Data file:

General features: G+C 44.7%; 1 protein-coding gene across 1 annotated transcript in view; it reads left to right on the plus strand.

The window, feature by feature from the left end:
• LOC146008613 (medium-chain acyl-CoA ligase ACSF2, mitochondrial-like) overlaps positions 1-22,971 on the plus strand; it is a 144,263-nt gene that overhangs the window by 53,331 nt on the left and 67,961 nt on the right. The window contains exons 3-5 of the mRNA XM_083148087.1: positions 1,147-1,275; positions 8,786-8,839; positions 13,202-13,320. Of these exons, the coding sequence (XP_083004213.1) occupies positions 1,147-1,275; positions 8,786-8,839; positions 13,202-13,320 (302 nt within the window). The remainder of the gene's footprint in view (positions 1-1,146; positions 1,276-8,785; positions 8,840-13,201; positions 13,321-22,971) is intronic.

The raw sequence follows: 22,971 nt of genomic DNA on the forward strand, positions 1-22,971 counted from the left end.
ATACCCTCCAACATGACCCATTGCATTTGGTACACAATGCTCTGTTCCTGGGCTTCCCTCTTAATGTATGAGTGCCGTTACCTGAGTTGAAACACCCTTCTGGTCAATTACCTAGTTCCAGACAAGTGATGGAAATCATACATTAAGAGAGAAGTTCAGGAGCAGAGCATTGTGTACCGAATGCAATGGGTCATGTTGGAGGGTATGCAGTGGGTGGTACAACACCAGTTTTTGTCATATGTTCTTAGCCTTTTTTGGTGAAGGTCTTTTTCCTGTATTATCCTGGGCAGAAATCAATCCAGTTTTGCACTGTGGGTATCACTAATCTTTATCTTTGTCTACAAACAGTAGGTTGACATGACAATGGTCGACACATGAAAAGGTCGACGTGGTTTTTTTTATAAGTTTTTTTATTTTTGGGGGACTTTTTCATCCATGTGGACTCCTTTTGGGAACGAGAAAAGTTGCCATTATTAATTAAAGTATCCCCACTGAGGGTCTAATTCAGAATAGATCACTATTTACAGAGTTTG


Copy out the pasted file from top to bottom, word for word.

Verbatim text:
General features: G+C 44.7%; 1 protein-coding gene across 1 annotated transcript in view; it reads left to right on the plus strand.

The window, feature by feature from the left end:
• LOC146008613 (medium-chain acyl-CoA ligase ACSF2, mitochondrial-like) overlaps positions 1-22,971 on the plus strand; it is a 144,263-nt gene that overhangs the window by 53,331 nt on the left and 67,961 nt on the right. The window contains exons 3-5 of the mRNA XM_083148087.1: positions 1,147-1,275; positions 8,786-8,839; positions 13,202-13,320. Of these exons, the coding sequence (XP_083004213.1) occupies positions 1,147-1,275; positions 8,786-8,839; positions 13,202-13,320 (302 nt within the window). The remainder of the gene's footprint in view (positions 1-1,146; positions 1,276-8,785; positions 8,840-13,201; positions 13,321-22,971) is intronic.

The raw sequence follows: 22,971 nt of genomic DNA on the forward strand, positions 1-22,971 counted from the left end.
ATACCCTCCAACATGACCCATTGCATTTGGTACACAATGCTCTGTTCCTGGGCTTCCCTCTTAATGTATGAGTGCCGTTACCTGAGTTGAAACACCCTTCTGGTCAATTACCTAGTTCCAGACAAGTGATGGAAATCATACATTAAGAGAGAAGTTCAGGAGCAGAGCATTGTGTACCGAATGCAATGGGTCATGTTGGAGGGTATGCAGTGGGTGGTACAACACCAGTTTTTGTCATATGTTCTTAGCCTTTTTTGGTGAAGGTCTTTTTCCTGTATTATCCTGGGCAGAAATCAATCCAGTTTTGCACTGTGGGTATCACTAATCTTTATCTTTGTCTACAAACAGTAGGTTGACATGACAATGGTCGACACATGAAAAGGTCGACGTGGTTTTTTTTATAAGTTTTTTTATTTTTGGGGGACTTTTTCATCCATGTGGACTCCTTTTGGGAACGAGAAAAGTTGCCATTATTAATTAAAGTATCCCCACTGAGGGTCTAATTCAGAATAGATCACTATTTACAGAGTTTG